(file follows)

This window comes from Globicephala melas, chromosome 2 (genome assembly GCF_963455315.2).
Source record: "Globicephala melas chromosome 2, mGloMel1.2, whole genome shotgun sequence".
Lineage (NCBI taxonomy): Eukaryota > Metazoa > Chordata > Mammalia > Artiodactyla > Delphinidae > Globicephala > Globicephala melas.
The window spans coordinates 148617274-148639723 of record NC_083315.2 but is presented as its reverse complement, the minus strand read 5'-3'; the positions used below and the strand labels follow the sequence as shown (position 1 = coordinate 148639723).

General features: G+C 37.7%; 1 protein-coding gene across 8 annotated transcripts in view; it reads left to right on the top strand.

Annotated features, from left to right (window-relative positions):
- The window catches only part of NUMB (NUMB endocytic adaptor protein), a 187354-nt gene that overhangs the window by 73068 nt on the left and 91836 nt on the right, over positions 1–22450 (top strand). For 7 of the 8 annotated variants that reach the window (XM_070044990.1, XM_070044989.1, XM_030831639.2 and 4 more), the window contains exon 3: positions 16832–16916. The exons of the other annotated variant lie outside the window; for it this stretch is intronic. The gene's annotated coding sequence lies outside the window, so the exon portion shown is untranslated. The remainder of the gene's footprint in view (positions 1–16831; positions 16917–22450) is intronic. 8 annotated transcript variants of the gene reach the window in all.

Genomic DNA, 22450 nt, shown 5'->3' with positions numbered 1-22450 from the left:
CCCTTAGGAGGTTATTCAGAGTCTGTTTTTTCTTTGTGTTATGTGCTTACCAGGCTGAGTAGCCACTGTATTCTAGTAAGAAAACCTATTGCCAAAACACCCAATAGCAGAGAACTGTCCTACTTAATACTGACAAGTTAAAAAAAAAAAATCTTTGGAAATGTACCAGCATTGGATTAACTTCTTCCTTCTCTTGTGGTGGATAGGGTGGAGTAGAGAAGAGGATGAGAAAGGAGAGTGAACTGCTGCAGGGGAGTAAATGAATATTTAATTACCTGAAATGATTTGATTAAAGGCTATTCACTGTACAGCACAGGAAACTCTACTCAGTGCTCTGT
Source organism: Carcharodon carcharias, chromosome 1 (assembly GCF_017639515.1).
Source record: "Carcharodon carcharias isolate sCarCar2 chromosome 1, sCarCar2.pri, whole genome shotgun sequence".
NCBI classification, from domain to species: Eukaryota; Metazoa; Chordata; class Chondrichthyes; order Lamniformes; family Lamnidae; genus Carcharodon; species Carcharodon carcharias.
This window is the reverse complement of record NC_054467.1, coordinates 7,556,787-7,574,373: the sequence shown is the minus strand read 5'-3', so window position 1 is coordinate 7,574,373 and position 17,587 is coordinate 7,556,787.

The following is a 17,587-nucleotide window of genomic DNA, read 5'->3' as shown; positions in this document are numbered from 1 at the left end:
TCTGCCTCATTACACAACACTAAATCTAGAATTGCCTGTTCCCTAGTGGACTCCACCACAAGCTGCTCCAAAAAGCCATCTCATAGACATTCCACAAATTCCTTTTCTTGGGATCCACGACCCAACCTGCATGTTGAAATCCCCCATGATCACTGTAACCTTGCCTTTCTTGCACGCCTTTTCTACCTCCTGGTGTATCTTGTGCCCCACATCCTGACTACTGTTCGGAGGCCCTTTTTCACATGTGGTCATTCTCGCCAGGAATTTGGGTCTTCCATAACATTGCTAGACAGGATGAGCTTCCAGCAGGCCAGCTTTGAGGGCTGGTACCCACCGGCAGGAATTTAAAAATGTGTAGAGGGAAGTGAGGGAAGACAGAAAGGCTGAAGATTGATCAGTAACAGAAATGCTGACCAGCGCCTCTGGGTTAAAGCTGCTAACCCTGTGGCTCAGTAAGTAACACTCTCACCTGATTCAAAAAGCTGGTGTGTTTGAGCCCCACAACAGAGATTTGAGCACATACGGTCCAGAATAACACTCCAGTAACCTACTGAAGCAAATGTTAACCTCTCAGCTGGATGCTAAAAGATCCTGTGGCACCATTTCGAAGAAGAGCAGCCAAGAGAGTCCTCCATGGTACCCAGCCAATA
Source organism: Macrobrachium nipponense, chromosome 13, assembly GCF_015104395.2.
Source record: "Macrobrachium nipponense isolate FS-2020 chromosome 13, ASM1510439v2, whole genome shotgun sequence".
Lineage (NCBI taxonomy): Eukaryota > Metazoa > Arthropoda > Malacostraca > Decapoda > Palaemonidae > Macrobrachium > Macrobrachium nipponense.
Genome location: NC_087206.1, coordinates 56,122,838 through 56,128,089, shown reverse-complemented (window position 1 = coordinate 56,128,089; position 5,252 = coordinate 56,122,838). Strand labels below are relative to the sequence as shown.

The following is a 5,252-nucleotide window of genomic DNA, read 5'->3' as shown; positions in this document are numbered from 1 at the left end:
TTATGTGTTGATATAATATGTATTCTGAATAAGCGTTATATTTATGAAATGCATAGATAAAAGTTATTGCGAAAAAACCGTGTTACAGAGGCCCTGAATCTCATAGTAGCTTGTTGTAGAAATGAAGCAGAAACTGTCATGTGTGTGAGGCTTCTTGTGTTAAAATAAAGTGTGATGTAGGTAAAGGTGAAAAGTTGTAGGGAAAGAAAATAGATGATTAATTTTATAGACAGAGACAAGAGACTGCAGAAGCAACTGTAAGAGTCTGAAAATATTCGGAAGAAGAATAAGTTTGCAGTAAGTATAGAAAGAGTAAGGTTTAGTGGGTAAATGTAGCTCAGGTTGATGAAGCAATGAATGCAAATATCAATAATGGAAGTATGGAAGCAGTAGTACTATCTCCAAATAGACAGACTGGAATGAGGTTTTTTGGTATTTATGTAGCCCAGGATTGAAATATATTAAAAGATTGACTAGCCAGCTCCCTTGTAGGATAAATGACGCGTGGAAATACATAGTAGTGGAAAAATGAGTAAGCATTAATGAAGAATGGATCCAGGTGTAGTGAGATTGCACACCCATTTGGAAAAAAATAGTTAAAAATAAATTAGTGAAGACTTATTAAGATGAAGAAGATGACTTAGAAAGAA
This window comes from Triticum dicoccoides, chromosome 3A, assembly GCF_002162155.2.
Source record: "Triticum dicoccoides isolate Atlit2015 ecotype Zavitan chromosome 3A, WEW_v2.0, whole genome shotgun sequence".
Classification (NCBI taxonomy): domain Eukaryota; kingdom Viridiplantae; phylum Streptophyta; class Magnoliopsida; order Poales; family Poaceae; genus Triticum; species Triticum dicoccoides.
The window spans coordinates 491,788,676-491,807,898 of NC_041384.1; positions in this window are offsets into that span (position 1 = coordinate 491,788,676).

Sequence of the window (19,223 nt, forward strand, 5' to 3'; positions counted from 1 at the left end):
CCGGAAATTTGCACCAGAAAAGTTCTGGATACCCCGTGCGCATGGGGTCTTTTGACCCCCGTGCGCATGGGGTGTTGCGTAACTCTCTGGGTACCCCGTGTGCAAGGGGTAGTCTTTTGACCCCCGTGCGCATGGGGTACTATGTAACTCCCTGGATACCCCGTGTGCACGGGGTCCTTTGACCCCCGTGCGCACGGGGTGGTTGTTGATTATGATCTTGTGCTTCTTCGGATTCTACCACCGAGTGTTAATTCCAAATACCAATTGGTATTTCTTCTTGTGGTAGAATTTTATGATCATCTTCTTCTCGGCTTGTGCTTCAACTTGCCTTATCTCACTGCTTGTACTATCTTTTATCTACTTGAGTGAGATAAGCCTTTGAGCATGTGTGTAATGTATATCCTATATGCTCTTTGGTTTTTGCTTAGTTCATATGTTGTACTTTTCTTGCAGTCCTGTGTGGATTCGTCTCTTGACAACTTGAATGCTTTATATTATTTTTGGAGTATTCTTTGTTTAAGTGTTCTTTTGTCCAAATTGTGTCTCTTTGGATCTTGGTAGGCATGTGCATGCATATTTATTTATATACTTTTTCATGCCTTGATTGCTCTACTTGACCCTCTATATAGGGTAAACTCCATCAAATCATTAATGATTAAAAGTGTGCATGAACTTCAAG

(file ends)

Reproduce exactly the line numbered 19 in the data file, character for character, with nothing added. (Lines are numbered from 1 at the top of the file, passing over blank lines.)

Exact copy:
Genome location: NC_087206.1, coordinates 56,122,838 through 56,128,089, shown reverse-complemented (window position 1 = coordinate 56,128,089; position 5,252 = coordinate 56,122,838). Strand labels below are relative to the sequence as shown.